The risk of dying from cardiovascular disease (CVD) has been declining among children and young adults starting dialysis, according to a new study.

Elaine Ku, MD, MAS, of the University of California, San Francisco, and colleagues used the US Renal Data System to identify 80,189 patients younger than 30 years (median 24 years) who initiated dialysis from 1995 to 2015. During a median of 14.3 years of follow-up, 16,179 died. Of these, 6505 (40.2%) died from CVD-related causes.

In adjusted analyses, risk of CVD-related death was stable initially but became significantly lower after 2006 compared with 1995 among those starting dialysis either as children (26% decreased risk) or young adults (10% decreased risk), Dr Ku’s team reported in JAMA Network Open.

Dr Ku and her colleagues defined children as patients less than 18 years old and young adults as those aged 18 to 30 years.


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“To our knowledge, our study is among the first to compare and contrast temporal trends and cause-specific mortality risk in a cohort of children vs young adults starting dialysis.”

Comparing 2015 with 1995, the risk of sudden cardiac death (SCD) improved steadily in all age groups, but to a greater degree in children (69% decreased risk) compared with young adults (36% decreased risk). The risk of dying from a myocardial infarction (MI) was a significant 30% lower after 2005 compared with 1995 among young adults, but among children, the difference in risk of dying from an MI was not significantly different during most of the follow-up duration, according to the investigators.

The study population was 45.2% female, 36.8% Black, and 19.3% Hispanic White. The most common cause of end-stage kidney disease (ESKD) in the cohort was glomerulonephritis (37.4%).

Compared with the overall cohort, patients who died were older when they started dialysis (24.3 vs 22.5 years). They also were more likely to be female and Black and to have diabetes, and less likely to have glomerulonephritis as their cause of kidney failure.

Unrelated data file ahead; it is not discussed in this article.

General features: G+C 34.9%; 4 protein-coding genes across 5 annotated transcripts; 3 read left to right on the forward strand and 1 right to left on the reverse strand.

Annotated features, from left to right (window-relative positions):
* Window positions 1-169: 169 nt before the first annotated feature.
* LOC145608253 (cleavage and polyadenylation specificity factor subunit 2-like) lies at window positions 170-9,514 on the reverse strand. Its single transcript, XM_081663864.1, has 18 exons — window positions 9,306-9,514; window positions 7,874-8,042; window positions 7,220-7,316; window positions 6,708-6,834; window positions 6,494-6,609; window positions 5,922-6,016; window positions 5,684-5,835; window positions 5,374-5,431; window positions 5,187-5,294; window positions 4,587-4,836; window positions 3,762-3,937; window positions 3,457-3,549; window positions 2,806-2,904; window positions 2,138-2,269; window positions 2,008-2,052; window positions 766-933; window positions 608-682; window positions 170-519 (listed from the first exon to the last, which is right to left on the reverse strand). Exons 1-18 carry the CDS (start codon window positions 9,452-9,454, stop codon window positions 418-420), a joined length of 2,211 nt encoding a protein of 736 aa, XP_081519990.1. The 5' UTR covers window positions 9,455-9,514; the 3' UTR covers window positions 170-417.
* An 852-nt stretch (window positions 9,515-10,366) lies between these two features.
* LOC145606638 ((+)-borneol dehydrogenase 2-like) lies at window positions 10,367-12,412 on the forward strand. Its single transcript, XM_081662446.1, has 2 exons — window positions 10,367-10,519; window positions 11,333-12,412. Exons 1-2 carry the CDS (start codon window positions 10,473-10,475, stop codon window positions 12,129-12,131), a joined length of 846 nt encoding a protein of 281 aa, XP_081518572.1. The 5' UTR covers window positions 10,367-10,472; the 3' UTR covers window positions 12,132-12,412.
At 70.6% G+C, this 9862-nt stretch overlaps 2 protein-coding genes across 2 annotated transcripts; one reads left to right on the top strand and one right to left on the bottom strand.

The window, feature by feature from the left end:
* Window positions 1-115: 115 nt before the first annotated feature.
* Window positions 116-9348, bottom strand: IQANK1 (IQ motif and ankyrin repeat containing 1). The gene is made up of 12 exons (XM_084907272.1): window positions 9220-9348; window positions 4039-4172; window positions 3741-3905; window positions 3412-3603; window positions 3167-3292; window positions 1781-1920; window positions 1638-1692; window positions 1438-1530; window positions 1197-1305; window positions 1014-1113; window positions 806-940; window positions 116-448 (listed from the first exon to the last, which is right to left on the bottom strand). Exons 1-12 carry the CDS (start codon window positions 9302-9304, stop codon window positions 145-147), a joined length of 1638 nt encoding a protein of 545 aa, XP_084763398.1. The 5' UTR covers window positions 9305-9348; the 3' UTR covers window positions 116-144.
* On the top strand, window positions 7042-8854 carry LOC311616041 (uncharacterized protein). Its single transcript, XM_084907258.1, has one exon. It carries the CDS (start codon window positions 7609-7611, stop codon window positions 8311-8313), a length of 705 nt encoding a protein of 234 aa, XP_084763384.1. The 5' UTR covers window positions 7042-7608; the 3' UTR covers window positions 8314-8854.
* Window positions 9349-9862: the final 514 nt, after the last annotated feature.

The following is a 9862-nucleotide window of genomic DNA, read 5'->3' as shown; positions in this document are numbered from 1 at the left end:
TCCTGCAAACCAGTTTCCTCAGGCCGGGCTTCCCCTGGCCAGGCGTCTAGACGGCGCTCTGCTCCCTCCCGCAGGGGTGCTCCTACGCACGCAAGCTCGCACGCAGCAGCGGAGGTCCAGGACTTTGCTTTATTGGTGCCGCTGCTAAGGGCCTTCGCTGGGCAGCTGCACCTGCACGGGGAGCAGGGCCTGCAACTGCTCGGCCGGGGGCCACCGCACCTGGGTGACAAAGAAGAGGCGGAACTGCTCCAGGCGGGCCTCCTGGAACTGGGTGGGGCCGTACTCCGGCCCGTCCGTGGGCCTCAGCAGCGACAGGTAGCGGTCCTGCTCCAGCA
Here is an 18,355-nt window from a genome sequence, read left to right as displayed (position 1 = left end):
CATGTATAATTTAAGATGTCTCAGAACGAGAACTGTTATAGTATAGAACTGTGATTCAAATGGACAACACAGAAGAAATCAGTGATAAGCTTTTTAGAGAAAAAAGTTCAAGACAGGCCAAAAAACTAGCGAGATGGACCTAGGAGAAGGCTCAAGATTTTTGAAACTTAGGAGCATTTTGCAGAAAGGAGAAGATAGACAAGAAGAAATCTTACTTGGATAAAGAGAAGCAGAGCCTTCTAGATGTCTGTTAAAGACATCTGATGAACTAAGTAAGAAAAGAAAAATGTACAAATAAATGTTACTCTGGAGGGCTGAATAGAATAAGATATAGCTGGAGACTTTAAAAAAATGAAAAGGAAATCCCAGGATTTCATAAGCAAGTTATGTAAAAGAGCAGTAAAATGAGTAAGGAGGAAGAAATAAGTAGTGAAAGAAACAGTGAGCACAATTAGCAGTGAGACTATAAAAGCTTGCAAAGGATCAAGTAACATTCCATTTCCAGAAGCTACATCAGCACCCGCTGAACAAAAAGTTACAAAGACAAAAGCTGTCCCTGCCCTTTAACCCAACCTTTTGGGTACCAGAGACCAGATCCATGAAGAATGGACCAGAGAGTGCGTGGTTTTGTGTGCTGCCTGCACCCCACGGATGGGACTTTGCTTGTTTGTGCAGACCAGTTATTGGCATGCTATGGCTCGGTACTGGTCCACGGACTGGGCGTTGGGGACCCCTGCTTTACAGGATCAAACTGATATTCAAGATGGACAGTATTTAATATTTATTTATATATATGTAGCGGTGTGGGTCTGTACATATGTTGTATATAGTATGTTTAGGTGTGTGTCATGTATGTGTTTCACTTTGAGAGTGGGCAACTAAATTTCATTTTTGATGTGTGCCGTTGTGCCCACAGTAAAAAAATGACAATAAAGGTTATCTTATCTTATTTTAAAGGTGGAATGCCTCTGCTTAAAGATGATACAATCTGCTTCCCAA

“Given that CVD remains the most common cause of death in this population, strategies to further improve CVD risk profile in this young population are needed to enhance survival, and modification of nontraditional CV risk factors may be needed to ensure continued improvements in outcomes for young populations starting on dialysis.”

Although the study had a number of strengths, such as a large sample size, a large number of events, and inclusion of both children and young adults, it also had limitations. For example, the cause of death was missing from approximately 8% of patients, and misclassification of causes of death may have occurred, Dr Ku and her colleagues pointed out. They also acknowledged a lack of “more granular data that may be needed to determine exact reasons for changes in temporal trends in mortality over time, or changes in treatment of cardiovascular risk factors.

Disclosure: Several study authors declared affiliations with the pharmaceutical industry. Please see the original reference for a full list of authors’ disclosures.

Reference

Ku E, McCulloch CE, Ahearn P, et al. Trends in cardiovascular mortality among a cohort of children and young adults starting dialysis in 1995 to 2015. Published online September 1, 2020. JAMA Netw Open. doi:10.1001/jamanetworkopen.2020.16197